The conversion of energy from carbohydrates and fats to the form of energy used by cells (‘adenosine triposphate’, ATP) requires the presence of coenzyme Q in the inner mitochondrial membrane. High concentrations of coenzyme Q10 can also be found in the membrane of ‘lysosomes’, specialized components within cells thatdigest cellular debris. For optimal function of the digestive enzymes within lysosomes, coenzyme Q10 is needed (2, 3).
In its reduced form, coenzyme Q10 is an effective fat-soluble cellular antioxidant, protecting membrane proteins and DNA from the oxidative damage that accompanies lipid oxidation (1). In addition to neutralizing damaging free radicals directly, coenzyme Q10 is capable of regenerating oxidized vitamin E (alpha-tocopherol) (4).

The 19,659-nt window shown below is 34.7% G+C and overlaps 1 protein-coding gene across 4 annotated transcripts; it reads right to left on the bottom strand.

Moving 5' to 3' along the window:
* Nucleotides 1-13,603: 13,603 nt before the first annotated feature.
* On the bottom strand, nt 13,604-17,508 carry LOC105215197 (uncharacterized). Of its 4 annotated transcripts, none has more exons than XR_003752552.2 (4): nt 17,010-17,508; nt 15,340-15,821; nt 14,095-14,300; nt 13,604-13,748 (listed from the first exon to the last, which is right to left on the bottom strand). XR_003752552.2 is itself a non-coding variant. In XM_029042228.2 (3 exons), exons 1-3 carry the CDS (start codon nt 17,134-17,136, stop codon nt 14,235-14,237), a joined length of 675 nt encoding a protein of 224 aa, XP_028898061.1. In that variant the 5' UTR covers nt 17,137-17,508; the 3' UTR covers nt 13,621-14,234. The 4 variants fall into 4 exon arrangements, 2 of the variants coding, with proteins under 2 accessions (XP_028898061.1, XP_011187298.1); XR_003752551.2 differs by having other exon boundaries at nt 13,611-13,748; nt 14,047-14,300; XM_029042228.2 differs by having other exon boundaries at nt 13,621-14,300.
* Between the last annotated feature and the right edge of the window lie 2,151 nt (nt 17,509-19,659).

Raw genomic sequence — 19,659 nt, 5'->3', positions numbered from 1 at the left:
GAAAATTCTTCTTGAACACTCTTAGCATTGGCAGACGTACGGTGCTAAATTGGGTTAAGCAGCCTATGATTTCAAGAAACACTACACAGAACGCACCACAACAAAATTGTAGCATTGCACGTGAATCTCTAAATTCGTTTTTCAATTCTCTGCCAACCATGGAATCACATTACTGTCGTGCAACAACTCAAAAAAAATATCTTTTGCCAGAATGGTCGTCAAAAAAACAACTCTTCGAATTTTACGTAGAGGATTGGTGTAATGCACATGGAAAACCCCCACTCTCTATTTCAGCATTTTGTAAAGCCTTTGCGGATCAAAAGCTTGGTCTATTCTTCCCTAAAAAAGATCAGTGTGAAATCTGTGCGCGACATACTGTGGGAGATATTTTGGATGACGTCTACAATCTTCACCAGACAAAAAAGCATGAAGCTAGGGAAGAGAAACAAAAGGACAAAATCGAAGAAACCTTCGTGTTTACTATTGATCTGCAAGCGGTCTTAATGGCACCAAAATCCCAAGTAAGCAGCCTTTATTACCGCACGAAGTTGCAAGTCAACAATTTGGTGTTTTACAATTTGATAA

Authored by Dr Peter Engel in 2010, reviewed and revised by Dr. D. Raederstorff on 18.04.2017